Mediated temporal consciousness: memory and concepts of time through engagement with online news archives
Archival news content no longer exists solely in physical collections at a limited number of public institutions and media organization storerooms. Instead, digitized and digital-native content of the past can be found online through multiple venues, including the venerable online video sharing site, YouTube. This research looks at how online videos of major news events within the past 10 years provide a chance to re-engage with memories of the news events and other memories connected to the time of the given news event. Through a qualitative research method known as video elicitation, the study uses semi-structured interviews with participants to look at recalled semantic and episodic memory content connected to a recent news event featured in a YouTube-based archival news video -- one regarding the 2014 Ferguson, Missouri, protests after local police shot and killed African-American teenager Michael Brown, and the other regarding the 2010 British Petroleum (BP) Deepwater Horizon oil rig explosion and underwater oil spill in the Gulf of Mexico. The study considers the characteristics and comparative states of the interview responses in building a new media concept -- mediated temporal consciousness (MTC) – to understand the awareness and articulation of episodic and semantic memory content associated with past news events or the time at which the person first learned of the news event. MTC is a proposed extension of presence (also known as telepresence) theory in the sense of presence as transportation; in this case, transportation from the present to past points in time coinciding with initial mediated dissemination of news events.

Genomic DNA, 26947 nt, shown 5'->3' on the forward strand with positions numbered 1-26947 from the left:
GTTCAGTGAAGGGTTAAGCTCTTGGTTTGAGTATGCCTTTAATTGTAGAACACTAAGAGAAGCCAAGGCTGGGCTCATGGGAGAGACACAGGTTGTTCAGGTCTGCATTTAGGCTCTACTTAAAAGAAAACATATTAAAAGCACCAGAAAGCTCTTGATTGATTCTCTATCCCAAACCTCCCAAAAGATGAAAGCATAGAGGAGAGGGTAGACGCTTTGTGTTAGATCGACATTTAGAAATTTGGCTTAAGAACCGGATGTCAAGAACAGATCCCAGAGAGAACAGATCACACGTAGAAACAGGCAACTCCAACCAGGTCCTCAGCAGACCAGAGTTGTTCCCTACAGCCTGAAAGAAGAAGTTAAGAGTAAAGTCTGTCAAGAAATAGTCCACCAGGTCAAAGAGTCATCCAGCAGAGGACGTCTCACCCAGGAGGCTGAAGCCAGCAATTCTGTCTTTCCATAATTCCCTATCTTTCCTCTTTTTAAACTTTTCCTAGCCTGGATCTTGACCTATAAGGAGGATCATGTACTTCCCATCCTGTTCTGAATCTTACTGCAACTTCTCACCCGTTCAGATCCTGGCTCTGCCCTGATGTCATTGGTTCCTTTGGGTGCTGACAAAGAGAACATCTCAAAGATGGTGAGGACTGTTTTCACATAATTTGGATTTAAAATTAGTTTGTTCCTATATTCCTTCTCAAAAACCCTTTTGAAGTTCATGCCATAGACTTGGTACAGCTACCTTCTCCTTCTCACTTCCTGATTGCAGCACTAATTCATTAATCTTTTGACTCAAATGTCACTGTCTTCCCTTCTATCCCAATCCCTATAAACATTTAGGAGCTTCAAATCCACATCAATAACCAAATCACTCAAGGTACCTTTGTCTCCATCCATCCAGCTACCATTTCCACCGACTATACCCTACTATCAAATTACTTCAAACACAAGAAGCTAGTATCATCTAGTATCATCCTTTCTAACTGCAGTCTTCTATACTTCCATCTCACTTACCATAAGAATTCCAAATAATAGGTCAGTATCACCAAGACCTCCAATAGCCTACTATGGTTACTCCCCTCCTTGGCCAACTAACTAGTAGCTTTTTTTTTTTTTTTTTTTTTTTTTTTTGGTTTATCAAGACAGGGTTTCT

This work is licensed under a Creative Commons Attribution-NonCommercial-NoDerivs 3.0 License